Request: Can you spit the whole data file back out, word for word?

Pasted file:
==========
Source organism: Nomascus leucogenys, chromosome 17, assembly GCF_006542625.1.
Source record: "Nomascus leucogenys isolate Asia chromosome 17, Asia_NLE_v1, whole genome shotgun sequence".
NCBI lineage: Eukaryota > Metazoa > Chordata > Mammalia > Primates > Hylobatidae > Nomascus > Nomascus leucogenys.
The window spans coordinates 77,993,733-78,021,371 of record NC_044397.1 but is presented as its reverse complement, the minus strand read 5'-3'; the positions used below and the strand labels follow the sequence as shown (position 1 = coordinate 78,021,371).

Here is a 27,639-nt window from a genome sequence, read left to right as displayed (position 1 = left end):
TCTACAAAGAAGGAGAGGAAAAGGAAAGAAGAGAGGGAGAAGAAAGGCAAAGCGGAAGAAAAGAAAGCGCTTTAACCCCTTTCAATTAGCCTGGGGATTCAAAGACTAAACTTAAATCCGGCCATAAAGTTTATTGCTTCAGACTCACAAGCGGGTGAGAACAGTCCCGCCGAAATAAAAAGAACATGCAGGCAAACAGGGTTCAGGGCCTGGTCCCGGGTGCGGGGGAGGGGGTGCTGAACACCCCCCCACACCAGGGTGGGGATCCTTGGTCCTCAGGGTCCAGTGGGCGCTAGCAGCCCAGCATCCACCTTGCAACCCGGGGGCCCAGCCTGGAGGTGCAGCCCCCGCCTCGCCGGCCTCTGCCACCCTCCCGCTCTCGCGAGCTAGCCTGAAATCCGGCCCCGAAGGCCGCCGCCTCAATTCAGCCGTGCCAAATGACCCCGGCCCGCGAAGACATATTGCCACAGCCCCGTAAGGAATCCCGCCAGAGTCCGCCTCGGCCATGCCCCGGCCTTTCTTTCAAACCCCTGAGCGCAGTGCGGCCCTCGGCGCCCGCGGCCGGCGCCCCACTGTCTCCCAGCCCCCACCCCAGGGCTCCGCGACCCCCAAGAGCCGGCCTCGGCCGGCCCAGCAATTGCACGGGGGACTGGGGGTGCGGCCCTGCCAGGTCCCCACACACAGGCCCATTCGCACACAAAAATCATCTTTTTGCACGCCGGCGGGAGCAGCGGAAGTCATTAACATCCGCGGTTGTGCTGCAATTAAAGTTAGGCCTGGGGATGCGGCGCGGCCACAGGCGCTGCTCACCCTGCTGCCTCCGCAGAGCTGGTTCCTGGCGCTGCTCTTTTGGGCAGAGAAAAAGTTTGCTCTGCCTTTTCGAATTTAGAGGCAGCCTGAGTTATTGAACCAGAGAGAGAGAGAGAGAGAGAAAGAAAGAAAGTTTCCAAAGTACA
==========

Source organism: Nomascus leucogenys, chromosome 17, assembly GCF_006542625.1.
Source record: "Nomascus leucogenys isolate Asia chromosome 17, Asia_NLE_v1, whole genome shotgun sequence".
NCBI lineage: Eukaryota > Metazoa > Chordata > Mammalia > Primates > Hylobatidae > Nomascus > Nomascus leucogenys.
The window spans coordinates 77,993,733-78,021,371 of record NC_044397.1 but is presented as its reverse complement, the minus strand read 5'-3'; the positions used below and the strand labels follow the sequence as shown (position 1 = coordinate 78,021,371).

Here is a 27,639-nt window from a genome sequence, read left to right as displayed (position 1 = left end):
TCTACAAAGAAGGAGAGGAAAAGGAAAGAAGAGAGGGAGAAGAAAGGCAAAGCGGAAGAAAAGAAAGCGCTTTAACCCCTTTCAATTAGCCTGGGGATTCAAAGACTAAACTTAAATCCGGCCATAAAGTTTATTGCTTCAGACTCACAAGCGGGTGAGAACAGTCCCGCCGAAATAAAAAGAACATGCAGGCAAACAGGGTTCAGGGCCTGGTCCCGGGTGCGGGGGAGGGGGTGCTGAACACCCCCCCACACCAGGGTGGGGATCCTTGGTCCTCAGGGTCCAGTGGGCGCTAGCAGCCCAGCATCCACCTTGCAACCCGGGGGCCCAGCCTGGAGGTGCAGCCCCCGCCTCGCCGGCCTCTGCCACCCTCCCGCTCTCGCGAGCTAGCCTGAAATCCGGCCCCGAAGGCCGCCGCCTCAATTCAGCCGTGCCAAATGACCCCGGCCCGCGAAGACATATTGCCACAGCCCCGTAAGGAATCCCGCCAGAGTCCGCCTCGGCCATGCCCCGGCCTTTCTTTCAAACCCCTGAGCGCAGTGCGGCCCTCGGCGCCCGCGGCCGGCGCCCCACTGTCTCCCAGCCCCCACCCCAGGGCTCCGCGACCCCCAAGAGCCGGCCTCGGCCGGCCCAGCAATTGCACGGGGGACTGGGGGTGCGGCCCTGCCAGGTCCCCACACACAGGCCCATTCGCACACAAAAATCATCTTTTTGCACGCCGGCGGGAGCAGCGGAAGTCATTAACATCCGCGGTTGTGCTGCAATTAAAGTTAGGCCTGGGGATGCGGCGCGGCCACAGGCGCTGCTCACCCTGCTGCCTCCGCAGAGCTGGTTCCTGGCGCTGCTCTTTTGGGCAGAGAAAAAGTTTGCTCTGCCTTTTCGAATTTAGAGGCAGCCTGAGTTATTGAACCAGAGAGAGAGAGAGAGAGAGAAAGAAAGAAAGTTTCCAAAGTACA